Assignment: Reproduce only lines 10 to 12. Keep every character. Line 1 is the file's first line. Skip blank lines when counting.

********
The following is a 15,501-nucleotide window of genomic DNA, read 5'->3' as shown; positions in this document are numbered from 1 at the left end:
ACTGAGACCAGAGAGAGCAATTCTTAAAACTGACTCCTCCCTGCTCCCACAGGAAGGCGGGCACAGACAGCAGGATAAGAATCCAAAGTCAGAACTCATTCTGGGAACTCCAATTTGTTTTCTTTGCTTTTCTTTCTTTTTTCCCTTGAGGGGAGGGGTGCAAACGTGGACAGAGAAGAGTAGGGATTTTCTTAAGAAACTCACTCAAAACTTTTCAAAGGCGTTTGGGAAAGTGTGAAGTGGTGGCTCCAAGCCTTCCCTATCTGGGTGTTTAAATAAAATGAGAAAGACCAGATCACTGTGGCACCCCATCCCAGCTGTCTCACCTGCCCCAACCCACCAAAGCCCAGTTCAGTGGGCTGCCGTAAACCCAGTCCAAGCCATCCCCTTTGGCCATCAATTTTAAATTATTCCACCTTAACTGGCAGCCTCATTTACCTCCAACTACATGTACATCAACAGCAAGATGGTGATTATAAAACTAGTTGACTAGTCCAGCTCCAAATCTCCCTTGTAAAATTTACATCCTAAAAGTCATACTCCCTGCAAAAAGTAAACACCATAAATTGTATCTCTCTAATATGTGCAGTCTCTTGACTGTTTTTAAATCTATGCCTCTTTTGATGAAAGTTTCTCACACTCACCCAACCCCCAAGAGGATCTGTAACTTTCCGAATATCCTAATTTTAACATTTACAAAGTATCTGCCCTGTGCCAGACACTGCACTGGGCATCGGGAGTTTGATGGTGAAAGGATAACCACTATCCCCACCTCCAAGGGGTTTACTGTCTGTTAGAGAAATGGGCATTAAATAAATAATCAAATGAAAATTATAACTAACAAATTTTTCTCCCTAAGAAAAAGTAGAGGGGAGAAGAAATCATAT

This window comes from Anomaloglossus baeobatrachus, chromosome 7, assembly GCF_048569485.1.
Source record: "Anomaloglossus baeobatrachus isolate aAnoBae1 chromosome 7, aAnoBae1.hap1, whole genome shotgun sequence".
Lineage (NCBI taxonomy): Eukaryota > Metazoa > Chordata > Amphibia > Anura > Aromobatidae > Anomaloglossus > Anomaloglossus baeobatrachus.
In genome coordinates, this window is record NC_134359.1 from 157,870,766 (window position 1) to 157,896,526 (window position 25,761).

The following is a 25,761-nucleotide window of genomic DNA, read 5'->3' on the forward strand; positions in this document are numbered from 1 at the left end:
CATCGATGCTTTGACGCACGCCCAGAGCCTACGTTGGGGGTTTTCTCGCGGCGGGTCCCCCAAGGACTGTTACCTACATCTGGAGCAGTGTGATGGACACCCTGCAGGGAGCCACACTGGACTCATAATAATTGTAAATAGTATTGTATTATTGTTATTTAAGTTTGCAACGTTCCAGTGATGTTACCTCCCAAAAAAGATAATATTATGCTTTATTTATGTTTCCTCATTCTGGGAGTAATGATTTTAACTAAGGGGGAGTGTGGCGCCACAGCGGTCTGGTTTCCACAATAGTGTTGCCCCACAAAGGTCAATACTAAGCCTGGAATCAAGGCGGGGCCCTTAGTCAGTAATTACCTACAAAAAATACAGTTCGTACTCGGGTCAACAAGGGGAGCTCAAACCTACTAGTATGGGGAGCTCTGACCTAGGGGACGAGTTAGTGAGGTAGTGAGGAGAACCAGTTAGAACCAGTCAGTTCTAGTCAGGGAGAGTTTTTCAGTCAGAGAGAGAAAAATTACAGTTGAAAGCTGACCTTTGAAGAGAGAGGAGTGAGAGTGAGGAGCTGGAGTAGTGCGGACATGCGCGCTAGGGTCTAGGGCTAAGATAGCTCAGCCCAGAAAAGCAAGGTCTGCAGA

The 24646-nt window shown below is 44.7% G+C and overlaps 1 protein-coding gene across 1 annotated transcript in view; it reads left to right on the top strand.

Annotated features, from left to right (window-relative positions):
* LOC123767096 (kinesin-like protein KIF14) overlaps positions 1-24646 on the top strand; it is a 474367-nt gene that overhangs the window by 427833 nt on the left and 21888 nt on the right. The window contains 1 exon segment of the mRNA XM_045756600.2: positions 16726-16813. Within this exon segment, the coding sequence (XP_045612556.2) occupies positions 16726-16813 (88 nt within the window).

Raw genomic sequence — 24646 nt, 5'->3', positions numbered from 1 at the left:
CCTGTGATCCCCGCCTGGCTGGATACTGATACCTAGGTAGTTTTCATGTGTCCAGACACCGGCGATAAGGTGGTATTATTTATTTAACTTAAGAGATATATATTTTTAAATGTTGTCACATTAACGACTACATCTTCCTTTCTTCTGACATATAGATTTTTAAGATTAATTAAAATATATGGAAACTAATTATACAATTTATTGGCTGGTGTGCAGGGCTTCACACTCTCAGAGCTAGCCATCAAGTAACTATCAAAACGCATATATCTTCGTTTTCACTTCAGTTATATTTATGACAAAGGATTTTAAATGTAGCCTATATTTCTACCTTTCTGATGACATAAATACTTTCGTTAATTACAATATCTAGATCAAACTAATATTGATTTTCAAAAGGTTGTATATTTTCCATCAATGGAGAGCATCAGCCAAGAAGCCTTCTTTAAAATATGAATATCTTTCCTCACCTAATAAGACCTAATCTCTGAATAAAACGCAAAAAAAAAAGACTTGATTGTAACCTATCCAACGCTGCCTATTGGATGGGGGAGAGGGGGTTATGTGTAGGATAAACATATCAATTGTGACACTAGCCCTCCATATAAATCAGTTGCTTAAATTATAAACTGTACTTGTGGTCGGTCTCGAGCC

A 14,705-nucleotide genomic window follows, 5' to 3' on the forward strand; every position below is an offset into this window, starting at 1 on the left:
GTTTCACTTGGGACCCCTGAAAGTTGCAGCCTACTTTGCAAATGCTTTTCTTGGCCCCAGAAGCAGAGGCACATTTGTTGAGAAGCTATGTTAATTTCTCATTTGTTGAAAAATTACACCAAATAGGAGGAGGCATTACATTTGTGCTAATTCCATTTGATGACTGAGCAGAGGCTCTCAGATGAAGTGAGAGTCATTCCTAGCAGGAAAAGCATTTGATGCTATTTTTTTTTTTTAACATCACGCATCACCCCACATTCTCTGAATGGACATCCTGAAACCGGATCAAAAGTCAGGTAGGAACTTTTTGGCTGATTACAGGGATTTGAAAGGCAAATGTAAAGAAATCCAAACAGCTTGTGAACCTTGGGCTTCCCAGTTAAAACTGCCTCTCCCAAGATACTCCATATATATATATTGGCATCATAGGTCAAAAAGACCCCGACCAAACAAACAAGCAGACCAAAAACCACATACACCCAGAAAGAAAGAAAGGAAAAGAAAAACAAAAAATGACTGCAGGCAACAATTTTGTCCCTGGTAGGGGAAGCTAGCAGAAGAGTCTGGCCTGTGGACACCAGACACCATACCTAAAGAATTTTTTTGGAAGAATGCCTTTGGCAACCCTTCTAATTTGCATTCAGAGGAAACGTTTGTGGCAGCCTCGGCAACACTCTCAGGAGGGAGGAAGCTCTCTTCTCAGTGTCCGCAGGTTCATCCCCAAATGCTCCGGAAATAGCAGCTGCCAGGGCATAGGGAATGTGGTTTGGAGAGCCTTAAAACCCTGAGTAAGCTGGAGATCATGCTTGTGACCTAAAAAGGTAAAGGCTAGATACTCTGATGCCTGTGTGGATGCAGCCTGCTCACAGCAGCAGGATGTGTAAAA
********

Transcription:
Annotated features, from left to right (window-relative positions):
* LOC123767096 (kinesin-like protein KIF14) overlaps positions 1-24646 on the top strand; it is a 474367-nt gene that overhangs the window by 427833 nt on the left and 21888 nt on the right. The window contains 1 exon segment of the mRNA XM_045756600.2: positions 16726-16813. Within this exon segment, the coding sequence (XP_045612556.2) occupies positions 16726-16813 (88 nt within the window).

Raw genomic sequence — 24646 nt, 5'->3', positions numbered from 1 at the left: